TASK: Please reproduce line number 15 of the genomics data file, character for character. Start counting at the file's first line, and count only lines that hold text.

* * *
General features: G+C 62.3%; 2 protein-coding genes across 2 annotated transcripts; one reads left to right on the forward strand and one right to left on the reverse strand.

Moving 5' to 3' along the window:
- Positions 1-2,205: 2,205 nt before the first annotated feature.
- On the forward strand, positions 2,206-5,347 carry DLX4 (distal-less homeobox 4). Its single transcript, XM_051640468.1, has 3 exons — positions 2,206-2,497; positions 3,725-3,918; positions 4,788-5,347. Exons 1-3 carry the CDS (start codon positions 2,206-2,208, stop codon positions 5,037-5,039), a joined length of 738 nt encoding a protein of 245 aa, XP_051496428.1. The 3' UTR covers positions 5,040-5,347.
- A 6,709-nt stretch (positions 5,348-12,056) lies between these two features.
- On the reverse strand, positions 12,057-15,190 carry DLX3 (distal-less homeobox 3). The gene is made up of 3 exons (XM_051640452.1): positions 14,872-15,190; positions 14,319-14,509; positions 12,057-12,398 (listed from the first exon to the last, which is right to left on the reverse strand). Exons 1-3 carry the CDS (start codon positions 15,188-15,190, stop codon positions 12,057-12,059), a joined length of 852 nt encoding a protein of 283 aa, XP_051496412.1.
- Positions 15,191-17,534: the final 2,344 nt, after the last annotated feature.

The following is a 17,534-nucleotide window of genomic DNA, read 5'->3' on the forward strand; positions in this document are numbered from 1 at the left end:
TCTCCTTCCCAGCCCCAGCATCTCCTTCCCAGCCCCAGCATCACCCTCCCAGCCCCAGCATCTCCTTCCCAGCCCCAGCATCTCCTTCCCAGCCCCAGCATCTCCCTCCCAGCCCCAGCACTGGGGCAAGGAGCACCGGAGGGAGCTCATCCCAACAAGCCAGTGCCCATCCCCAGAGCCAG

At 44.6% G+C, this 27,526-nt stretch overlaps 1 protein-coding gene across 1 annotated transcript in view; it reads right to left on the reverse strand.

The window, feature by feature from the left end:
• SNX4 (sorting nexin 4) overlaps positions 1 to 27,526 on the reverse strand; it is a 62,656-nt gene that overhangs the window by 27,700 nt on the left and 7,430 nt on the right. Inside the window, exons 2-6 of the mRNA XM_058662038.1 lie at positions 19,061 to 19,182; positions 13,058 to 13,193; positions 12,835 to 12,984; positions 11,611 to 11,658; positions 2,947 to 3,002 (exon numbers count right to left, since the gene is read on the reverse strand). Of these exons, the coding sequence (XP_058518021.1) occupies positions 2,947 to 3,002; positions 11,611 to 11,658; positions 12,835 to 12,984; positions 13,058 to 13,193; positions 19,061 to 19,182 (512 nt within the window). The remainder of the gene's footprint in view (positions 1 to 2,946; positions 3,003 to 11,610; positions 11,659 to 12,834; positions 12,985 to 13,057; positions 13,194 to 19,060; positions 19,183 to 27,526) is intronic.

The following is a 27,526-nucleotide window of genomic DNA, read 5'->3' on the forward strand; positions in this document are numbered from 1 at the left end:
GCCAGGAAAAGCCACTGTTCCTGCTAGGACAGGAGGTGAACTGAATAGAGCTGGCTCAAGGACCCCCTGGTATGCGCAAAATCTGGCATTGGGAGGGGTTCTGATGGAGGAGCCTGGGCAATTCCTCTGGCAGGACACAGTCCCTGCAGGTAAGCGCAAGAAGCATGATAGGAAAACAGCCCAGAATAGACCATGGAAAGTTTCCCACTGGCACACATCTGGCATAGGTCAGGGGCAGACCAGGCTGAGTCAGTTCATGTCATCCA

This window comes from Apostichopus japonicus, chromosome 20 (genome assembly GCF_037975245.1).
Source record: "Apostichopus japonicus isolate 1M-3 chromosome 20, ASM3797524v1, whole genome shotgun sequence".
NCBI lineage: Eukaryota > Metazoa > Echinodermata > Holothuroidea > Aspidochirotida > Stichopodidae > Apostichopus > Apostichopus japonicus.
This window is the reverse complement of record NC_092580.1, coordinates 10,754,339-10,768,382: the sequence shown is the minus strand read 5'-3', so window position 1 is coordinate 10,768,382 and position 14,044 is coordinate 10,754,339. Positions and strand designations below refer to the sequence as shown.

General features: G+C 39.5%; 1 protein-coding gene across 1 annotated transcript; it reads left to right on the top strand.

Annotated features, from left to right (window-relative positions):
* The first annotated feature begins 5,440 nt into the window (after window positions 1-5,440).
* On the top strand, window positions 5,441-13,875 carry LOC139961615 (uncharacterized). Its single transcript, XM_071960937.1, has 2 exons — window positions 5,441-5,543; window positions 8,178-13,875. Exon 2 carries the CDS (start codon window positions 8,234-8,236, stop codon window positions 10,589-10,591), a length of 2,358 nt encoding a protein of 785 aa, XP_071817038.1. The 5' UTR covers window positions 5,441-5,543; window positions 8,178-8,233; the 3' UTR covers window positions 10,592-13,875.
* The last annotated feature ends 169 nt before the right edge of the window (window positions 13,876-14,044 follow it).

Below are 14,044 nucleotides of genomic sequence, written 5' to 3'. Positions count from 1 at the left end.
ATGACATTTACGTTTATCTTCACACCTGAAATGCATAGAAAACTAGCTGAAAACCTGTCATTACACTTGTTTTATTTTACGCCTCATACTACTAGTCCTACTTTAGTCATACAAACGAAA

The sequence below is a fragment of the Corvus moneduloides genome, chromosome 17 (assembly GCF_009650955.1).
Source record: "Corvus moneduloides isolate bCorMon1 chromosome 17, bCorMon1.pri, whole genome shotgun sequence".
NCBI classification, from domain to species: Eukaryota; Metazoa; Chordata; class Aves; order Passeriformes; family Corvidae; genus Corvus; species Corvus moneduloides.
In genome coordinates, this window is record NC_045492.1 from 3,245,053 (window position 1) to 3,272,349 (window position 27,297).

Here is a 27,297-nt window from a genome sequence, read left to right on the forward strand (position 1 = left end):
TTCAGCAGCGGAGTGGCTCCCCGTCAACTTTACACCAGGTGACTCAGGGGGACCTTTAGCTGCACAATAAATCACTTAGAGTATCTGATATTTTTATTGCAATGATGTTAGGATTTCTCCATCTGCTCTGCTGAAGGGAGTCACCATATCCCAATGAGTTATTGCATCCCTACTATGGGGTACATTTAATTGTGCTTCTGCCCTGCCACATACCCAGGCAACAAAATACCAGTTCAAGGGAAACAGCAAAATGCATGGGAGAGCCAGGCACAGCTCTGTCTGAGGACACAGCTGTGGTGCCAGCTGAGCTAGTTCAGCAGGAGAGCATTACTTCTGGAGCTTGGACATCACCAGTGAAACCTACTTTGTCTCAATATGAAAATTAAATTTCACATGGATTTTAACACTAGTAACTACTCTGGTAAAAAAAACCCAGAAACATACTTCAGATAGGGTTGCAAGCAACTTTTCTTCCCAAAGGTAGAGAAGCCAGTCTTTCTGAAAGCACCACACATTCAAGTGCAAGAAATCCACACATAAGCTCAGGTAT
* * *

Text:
This window comes from Apostichopus japonicus, chromosome 20 (genome assembly GCF_037975245.1).